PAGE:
Changes in this version are an extension to the “Run to” execution

Registers and Stackpointer watchpoints added.

‘Run to’ now stops if the value of the register is equal to the watchpoint value.

‘Run to’ also stops if the stackpointer is equal or lower than the watchpoint value. A method to detect stack underrun.

KIM-1 Simulator breakpoints and watches

The KIM-1 Simulator is updated to version 0.10.1.

Changes in this version are an extension to the “Run to” execution

    • up to 10 breakpoints are now possible instead of one
    • up to 10 watch points addresses. When the CPU accesses the watch point execution stops
    • Save file to memroy bug fixed (thank Nils!)

Watch and breakpoints can be enabled or disabled at will, even while the program is running.

Serial terminal emulation software

Serial terminal emulation software, essential when working with SBC’s like the KIM-1.

I started working with computers long long ago. I loved the Digital Equipment devices, the VT100 (1982!), the excellent VT220, the VT340. All serial, the base of the ASCII control codes.

A wide selection is available of programs that work with the serial line.

    • Most implement a subset of the ASCII control codes, VT100 and more. for SBC’s a subset is sufficient
    • Some have strengths in debugging and showing what is sent or received (hex view, control characters etc).
    • Also important is flow control (off, hardware/software).
    • Sending/receving files (text or binary) is also often the only way to get data to/from the SBC. Simple character based (includes hex formats like Intel, S records Motorola, MOS papertape) or with a protocol (Xmodem, Ymodem. Zmodem etc).
    • TCP/Ip protocols like SSH are a bonus
    • And last but not least the ability to wait/delay after sending a character or Line end (Enter key) to let the slower SBC handle the incoming data. For example the KIM-1 MOS papertape format receive, but at higher baud rates needs delays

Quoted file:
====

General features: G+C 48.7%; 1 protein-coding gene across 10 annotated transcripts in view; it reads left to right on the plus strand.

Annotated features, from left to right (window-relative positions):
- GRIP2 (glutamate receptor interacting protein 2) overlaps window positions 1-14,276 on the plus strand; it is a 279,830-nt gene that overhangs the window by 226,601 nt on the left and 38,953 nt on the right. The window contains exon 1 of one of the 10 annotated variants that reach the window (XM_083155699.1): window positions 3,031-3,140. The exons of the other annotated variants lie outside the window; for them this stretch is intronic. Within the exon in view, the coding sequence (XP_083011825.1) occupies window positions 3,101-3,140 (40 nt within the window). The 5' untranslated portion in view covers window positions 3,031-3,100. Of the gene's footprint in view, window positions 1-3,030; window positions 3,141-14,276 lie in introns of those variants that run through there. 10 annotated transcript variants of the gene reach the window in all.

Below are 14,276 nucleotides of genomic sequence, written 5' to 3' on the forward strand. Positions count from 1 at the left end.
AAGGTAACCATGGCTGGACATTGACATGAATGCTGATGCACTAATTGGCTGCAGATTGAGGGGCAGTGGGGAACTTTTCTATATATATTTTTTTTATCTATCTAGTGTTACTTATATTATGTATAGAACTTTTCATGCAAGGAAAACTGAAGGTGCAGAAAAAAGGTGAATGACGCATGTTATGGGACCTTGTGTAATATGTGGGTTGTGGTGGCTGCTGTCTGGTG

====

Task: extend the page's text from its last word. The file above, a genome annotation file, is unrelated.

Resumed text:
I found a page on Sparkun that has an excellent description what is essential in dealing with serial communication on a PC, be it Windows, Linux etc.

Also this page names good free terminal emulation programs, running as GUI programs, for serial I use myself.
– Coolterm (croos platform)
– Tera Term (Windows)
– Realterm (Windows)
– YAT (WIndows)

Not named in this list

– Putty (linux and Windows)
– Minicom (Linux console mode)

KIM-1 and clones

Most programs allow character and line delay for sending to slow devices. The KIM-1 with its bit banging serial routines is one of them.

For me 9600 baud, 5 msec character delay and 100 msec line delay worked for me to upload papertape format, this also applies to the clones like PAL-1, Corshams KIM Clone and the Micro KIM.
For Microsoft Basic text file uploads of program sources a line deay of 200 msec may be required.

Serial ports

Nowadays serial ports are only available with USB devices. Work fine in general.

On my other website I have information on USB serial communication and how to write programs (Lazarus of course).

PL2303HX misery
USB serial adapter testing

Elektor Junior Paperware 3 in German!

Thanks to Martin Seine I have added the Paperware 3 in German book to the Junior book collection.